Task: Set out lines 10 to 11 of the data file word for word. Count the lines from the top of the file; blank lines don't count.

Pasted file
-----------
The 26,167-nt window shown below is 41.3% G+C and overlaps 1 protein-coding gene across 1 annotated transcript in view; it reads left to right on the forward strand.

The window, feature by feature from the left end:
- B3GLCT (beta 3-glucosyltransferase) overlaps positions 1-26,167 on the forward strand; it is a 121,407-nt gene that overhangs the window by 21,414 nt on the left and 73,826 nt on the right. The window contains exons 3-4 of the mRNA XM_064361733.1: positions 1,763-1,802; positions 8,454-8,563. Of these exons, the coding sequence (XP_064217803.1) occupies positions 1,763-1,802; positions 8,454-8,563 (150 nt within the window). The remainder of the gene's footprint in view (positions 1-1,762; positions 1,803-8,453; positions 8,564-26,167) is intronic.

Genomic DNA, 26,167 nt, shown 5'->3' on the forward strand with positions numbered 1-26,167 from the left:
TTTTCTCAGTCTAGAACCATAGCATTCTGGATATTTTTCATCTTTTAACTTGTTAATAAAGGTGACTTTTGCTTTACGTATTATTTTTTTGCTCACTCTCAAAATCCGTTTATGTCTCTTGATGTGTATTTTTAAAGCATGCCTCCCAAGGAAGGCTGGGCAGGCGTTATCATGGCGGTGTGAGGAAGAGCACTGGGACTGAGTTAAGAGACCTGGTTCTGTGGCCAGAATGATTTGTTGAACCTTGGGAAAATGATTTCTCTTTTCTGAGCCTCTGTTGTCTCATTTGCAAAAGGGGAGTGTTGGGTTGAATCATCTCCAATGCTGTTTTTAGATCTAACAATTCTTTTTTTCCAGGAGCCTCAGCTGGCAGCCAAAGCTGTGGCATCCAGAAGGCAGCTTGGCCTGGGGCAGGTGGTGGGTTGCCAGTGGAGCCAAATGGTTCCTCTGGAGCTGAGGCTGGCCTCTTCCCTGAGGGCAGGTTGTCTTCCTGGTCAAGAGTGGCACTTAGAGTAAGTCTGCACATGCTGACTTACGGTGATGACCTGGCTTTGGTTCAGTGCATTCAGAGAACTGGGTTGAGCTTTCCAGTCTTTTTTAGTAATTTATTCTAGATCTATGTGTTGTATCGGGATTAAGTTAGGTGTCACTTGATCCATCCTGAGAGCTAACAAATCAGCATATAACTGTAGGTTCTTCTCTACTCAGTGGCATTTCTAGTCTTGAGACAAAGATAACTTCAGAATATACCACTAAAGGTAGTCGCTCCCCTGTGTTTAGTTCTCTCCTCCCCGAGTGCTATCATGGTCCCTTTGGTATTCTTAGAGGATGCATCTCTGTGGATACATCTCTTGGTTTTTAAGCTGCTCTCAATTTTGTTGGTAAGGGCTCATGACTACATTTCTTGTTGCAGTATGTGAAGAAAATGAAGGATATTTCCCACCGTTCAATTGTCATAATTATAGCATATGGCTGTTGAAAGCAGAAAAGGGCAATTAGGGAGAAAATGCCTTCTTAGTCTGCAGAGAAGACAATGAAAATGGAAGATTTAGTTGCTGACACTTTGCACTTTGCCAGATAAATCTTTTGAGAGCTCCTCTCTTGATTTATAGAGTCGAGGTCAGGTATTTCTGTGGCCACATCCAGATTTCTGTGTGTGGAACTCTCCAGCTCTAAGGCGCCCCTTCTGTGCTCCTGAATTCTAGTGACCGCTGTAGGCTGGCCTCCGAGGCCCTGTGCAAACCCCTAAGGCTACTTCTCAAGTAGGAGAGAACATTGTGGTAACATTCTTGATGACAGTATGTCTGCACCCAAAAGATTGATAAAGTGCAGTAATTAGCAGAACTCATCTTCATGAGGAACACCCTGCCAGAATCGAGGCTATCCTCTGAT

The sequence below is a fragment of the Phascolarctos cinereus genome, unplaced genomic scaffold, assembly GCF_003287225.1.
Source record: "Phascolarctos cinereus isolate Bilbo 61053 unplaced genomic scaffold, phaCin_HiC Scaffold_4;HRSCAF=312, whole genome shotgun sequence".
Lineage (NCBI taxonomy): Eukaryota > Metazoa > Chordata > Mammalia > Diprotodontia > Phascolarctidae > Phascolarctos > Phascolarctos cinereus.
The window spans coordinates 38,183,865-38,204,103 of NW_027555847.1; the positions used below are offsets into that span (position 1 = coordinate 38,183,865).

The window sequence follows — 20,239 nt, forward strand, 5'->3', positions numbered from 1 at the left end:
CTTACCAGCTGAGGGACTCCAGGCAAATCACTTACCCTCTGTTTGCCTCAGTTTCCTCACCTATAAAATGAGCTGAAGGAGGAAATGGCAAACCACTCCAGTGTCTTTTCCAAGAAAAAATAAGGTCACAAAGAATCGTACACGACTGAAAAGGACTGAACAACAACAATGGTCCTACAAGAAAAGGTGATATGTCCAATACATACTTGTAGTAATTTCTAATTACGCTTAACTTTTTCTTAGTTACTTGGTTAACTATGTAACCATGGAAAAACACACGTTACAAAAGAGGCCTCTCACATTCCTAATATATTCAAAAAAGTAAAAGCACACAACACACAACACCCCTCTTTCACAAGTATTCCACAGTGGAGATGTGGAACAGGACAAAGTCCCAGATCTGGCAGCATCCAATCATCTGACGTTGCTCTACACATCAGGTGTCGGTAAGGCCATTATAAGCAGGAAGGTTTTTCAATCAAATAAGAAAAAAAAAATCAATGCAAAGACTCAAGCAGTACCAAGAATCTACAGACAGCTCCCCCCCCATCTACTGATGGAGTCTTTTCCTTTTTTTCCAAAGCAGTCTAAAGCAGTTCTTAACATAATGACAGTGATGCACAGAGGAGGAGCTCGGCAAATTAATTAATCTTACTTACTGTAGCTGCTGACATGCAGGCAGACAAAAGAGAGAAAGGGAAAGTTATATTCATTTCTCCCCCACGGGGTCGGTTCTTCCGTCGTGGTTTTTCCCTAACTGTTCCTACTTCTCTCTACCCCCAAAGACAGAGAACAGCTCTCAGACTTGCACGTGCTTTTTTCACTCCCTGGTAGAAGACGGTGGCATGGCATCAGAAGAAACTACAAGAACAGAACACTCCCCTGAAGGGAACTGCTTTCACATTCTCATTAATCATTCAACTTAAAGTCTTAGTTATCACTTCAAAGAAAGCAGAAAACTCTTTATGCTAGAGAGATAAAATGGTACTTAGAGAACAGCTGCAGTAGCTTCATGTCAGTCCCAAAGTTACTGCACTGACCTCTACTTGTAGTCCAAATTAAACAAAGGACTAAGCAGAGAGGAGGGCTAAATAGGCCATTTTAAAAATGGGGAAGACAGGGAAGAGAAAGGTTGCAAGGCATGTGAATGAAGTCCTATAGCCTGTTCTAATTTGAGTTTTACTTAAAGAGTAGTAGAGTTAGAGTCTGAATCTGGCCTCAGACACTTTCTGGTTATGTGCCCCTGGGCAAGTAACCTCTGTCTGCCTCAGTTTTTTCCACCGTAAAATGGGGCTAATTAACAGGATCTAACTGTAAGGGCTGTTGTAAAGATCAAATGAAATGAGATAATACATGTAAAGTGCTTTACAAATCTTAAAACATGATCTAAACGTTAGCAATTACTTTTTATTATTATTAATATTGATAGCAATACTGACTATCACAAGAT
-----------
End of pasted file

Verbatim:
The window sequence follows — 20,239 nt, forward strand, 5'->3', positions numbered from 1 at the left end:
CTTACCAGCTGAGGGACTCCAGGCAAATCACTTACCCTCTGTTTGCCTCAGTTTCCTCACCTATAAAATGAGCTGAAGGAGGAAATGGCAAACCACTCCAGTGTCTTTTCCAAGAAAAAATAAGGTCACAAAGAATCGTACACGACTGAAAAGGACTGAACAACAACAATGGTCCTACAAGAAAAGGTGATATGTCCAATACATACTTGTAGTAATTTCTAATTACGCTTAACTTTTTCTTAGTTACTTGGTTAACTATGTAACCATGGAAAAACACACGTTACAAAAGAGGCCTCTCACATTCCTAATATATTCAAAAAAGTAAAAGCACACAACACACAACACCCCTCTTTCACAAGTATTCCACAGTGGAGATGTGGAACAGGACAAAGTCCCAGATCTGGCAGCATCCAATCATCTGACGTTGCTCTACACATCAGGTGTCGGTAAGGCCATTATAAGCAGGAAGGTTTTTCAATCAAATAAGAAAAAAAAAATCAATGCAAAGACTCAAGCAGTACCAAGAATCTACAGACAGCTCCCCCCCCATCTACTGATGGAGTCTTTTCCTTTTTTTCCAAAGCAGTCTAAAGCAGTTCTTAACATAATGACAGTGATGCACAGAGGAGGAGCTCGGCAAATTAATTAATCTTACTTACTGTAGCTGCTGACATGCAGGCAGACAAAAGAGAGAAAGGGAAAGTTATATTCATTTCTCCCCCACGGGGTCGGTTCTTCCGTCGTGGTTTTTCCCTAACTGTTCCTACTTCTCTCTACCCCCAAAGACAGAGAACAGCTCTCAGACTTGCACGTGCTTTTTTCACTCCCTGGTAGAAGACGGTGGCATGGCATCAGAAGAAACTACAAGAACAGAACACTCCCCTGAAGGGAACTGCTTTCACATTCTCATTAATCATTCAACTTAAAGTCTTAGTTATCACTTCAAAGAAAGCAGAAAACTCTTTATGCTAGAGAGATAAAATGGTACTTAGAGAACAGCTGCAGTAGCTTCATGTCAGTCCCAAAGTTACTGCACTGACCTCTACTTGTAGTCCAAATTAAACAAAGGACTAAGCAGAGAGGAGGGCTAAATAGGCCATTTTAAAAATGGGGAAGACAGGGAAGAGAAAGGTTGCAAGGCATGTGAATGAAGTCCTATAGCCTGTTCTAATTTGAGTTTTACTTAAAGAGTAGTAGAGTTAGAGTCTGAATCTGGCCTCAGACACTTTCTGGTTATGTGCCCCTGGGCAAGTAACCTCTGTCTGCCTCAGTTTTTTCCACCGTAAAATGGGGCTAATTAACAGGATCTAACTGTAAGGGCTGTTGTAAAGATCAAATGAAATGAGATAATACATGTAAAGTGCTTTACAAATCTTAAAACATGATCTAAACGTTAGCAATTACTTTTTATTATTATTAATATTGATAGCAATACTGACTATCACAAGAT